What's too urgent for urgent care?

What's too urgent for urgent care?

What’s too urgent for urgent care?

It’s happened to us all -- and inevitably in the evening or middle of the night. Your child is sick. Do you know what to do? Should you wait it out until morning when you can call the pediatrician or do you rush them to the closest Emergency Room? Here are some guidelines from emergency physician Michael Mirhadi, MD of Marshall Medical Center.

Emergency Room

It’s hard to know what an emergency is and what can wait. Here are a few indications that a trip to the ER is necessary:

  • Fainting, loss of consciousness, seizure
  • Fever in a newborn
  • Rapid or difficulty breathing
  • Sudden dizziness, weakness or change in vision
  • Change in behavior, such as confusion or difficulty walking
  • Severe or persistent vomiting or vomiting blood
  • Severe or persistent diarrhea or blood in stools
  • Vomiting and/or diarrhea with dry lips or mouth and/or decreased urination
  • Profuse bleeding or bleeding that won't stop with direct pressure after 15 minutes
  • A gaping wound with edges that don't come together
  • Problems with movement or sensation after an injury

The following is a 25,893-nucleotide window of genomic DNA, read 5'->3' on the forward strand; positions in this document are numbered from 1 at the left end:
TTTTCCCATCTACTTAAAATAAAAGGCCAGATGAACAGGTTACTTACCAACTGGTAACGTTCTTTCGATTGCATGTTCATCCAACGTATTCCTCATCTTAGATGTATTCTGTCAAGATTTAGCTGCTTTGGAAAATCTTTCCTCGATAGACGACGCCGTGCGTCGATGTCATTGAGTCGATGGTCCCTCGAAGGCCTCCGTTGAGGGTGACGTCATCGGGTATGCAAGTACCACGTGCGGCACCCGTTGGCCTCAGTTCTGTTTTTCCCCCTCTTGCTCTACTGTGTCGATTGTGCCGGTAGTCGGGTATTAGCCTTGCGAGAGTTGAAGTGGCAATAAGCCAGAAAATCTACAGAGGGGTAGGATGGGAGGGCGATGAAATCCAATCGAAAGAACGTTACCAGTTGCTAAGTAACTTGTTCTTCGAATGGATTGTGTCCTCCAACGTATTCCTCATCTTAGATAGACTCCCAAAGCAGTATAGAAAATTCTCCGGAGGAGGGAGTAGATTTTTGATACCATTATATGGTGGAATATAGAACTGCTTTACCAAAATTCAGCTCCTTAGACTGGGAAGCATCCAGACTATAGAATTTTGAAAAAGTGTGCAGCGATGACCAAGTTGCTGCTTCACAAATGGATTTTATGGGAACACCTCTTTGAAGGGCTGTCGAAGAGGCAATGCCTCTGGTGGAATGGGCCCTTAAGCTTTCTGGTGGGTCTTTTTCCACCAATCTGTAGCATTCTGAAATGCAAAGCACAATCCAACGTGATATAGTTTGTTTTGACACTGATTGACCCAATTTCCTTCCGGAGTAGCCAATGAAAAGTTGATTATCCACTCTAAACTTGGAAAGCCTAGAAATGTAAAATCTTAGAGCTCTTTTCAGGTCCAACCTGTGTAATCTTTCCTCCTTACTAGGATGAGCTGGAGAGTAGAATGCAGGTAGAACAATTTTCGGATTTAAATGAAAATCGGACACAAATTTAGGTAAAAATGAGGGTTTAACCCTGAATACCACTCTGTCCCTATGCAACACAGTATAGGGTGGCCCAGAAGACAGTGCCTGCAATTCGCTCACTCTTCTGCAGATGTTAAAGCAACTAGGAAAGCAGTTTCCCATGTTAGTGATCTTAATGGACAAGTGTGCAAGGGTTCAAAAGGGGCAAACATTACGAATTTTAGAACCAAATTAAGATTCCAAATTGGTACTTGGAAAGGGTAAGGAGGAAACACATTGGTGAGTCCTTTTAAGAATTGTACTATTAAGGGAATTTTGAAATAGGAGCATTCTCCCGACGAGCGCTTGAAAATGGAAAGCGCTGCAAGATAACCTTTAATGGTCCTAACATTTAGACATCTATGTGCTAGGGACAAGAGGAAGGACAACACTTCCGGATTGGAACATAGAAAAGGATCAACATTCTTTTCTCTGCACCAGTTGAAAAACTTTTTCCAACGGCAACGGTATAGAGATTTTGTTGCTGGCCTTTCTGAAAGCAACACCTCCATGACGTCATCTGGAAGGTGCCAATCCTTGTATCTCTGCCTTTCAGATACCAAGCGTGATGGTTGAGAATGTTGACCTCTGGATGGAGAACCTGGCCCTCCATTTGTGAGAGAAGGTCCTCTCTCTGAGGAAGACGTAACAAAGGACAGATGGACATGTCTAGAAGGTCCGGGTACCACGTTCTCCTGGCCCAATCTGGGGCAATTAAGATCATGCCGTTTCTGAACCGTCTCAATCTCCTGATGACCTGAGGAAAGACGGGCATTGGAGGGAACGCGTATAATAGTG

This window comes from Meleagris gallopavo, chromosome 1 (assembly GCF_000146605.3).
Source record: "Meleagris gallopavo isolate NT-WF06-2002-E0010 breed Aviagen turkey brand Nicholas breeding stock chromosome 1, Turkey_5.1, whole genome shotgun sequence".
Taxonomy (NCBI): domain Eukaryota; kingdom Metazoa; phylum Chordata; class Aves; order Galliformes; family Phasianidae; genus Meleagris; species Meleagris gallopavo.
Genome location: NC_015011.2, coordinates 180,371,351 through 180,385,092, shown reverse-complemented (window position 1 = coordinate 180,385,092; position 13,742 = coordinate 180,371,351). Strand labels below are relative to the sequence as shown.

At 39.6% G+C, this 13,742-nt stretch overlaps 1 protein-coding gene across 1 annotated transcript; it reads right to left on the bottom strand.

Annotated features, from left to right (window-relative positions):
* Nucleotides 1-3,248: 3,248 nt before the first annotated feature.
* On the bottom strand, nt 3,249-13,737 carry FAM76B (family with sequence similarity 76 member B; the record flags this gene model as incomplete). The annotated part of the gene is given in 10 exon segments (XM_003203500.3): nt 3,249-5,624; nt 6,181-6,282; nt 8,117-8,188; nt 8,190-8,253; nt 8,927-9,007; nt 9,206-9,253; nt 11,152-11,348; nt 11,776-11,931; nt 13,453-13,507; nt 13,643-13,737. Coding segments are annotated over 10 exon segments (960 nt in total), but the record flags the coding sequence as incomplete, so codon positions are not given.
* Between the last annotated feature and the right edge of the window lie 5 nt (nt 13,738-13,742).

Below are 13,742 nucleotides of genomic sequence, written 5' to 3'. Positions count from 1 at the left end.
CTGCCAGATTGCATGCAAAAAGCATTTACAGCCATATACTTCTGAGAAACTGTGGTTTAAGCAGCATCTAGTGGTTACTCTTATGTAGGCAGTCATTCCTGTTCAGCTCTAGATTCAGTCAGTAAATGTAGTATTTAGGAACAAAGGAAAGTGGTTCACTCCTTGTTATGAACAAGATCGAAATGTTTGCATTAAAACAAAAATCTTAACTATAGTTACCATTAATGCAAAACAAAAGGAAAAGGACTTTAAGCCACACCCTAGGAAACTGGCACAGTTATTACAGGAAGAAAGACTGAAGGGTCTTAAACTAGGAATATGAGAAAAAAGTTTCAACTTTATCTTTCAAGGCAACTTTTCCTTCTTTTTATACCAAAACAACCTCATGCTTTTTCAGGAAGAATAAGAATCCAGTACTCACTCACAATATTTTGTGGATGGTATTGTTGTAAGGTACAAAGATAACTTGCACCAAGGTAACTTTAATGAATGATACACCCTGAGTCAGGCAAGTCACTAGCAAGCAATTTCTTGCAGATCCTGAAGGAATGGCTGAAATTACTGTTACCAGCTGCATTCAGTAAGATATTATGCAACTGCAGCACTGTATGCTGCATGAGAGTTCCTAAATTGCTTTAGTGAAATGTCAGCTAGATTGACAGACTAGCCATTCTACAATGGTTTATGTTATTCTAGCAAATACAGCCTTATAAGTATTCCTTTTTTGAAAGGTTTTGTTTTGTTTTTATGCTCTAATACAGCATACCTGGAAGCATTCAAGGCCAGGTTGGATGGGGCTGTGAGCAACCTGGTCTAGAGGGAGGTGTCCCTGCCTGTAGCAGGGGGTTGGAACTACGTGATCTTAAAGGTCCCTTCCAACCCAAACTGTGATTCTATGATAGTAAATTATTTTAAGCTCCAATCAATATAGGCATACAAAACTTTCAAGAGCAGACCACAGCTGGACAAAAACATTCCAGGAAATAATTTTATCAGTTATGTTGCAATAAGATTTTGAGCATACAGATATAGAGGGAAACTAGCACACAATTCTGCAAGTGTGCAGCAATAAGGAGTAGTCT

• A stiff neck associated with fever or headache
  • Accidents involving pedestrians or bicycles and cars
  • A red/purple rash that doesn't disappear when brief fingertip pressure is applied to the skin
  • A bulging or sunken fontanel (soft spot) in infants
  • Sudden severe pain anywhere in the body
  • Falls from any significant height
  • Mental health concerns

Urgent Care

Urgent care is a great alternative to the ER if your pediatrician is unavailable. If you can’t make an appointment within a day or two for the following symptoms, head to a nearby urgent care center:

  • Fever accompanied by cold symptoms and you suspect it may be the flu.
  • Possible ear infection; symptoms include drainage from the ear, ear ache and pulling on the ears.
  • Sore throat with or without white patches on the tonsils, a possible sign of strep infection.
  • Possible pink eye, (red, inflamed eyes with or without discharge).
  • A few episodes of vomiting or diarrhea (without blood in the stool) but has no belly pain or signs of dehydration.

“Generally speaking,” says Mirhadi, “if your child is able to walk, talk, interact and play, chances are whatever she or he has is not an emergency and you should make an appointment with your pediatrician.” But trust your gut, if you feel something can’t wait until the next available appointment, visit urgent care or the emergency room.

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